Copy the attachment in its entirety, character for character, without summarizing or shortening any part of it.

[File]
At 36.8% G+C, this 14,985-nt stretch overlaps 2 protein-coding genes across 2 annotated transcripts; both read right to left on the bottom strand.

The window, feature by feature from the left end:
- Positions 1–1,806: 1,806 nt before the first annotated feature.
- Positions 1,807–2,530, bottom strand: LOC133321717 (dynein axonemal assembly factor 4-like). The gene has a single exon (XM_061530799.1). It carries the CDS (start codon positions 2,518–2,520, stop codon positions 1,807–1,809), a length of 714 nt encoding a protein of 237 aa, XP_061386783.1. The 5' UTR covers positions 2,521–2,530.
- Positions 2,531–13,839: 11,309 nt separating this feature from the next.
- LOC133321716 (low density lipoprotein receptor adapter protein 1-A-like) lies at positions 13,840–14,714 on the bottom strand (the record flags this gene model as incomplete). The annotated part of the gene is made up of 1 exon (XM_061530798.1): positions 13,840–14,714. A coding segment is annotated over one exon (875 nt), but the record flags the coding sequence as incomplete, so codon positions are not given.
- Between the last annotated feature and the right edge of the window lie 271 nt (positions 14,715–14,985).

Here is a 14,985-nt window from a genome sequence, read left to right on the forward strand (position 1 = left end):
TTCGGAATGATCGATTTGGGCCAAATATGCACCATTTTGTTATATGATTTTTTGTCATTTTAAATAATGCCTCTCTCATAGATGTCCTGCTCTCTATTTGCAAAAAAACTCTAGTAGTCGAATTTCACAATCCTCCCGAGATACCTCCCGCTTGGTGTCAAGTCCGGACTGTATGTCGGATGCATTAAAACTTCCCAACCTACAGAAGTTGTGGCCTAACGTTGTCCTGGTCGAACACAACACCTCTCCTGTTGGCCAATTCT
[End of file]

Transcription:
At 36.8% G+C, this 14,985-nt stretch overlaps 2 protein-coding genes across 2 annotated transcripts; both read right to left on the bottom strand.

The window, feature by feature from the left end:
- Positions 1–1,806: 1,806 nt before the first annotated feature.
- Positions 1,807–2,530, bottom strand: LOC133321717 (dynein axonemal assembly factor 4-like). The gene has a single exon (XM_061530799.1). It carries the CDS (start codon positions 2,518–2,520, stop codon positions 1,807–1,809), a length of 714 nt encoding a protein of 237 aa, XP_061386783.1. The 5' UTR covers positions 2,521–2,530.
- Positions 2,531–13,839: 11,309 nt separating this feature from the next.
- LOC133321716 (low density lipoprotein receptor adapter protein 1-A-like) lies at positions 13,840–14,714 on the bottom strand (the record flags this gene model as incomplete). The annotated part of the gene is made up of 1 exon (XM_061530798.1): positions 13,840–14,714. A coding segment is annotated over one exon (875 nt), but the record flags the coding sequence as incomplete, so codon positions are not given.
- Between the last annotated feature and the right edge of the window lie 271 nt (positions 14,715–14,985).

Here is a 14,985-nt window from a genome sequence, read left to right on the forward strand (position 1 = left end):
TTCGGAATGATCGATTTGGGCCAAATATGCACCATTTTGTTATATGATTTTTTGTCATTTTAAATAATGCCTCTCTCATAGATGTCCTGCTCTCTATTTGCAAAAAAACTCTAGTAGTCGAATTTCACAATCCTCCCGAGATACCTCCCGCTTGGTGTCAAGTCCGGACTGTATGTCGGATGCATTAAAACTTCCCAACCTACAGAAGTTGTGGCCTAACGTTGTCCTGGTCGAACACAACACCTCTCCTGTTGGCCAATTCT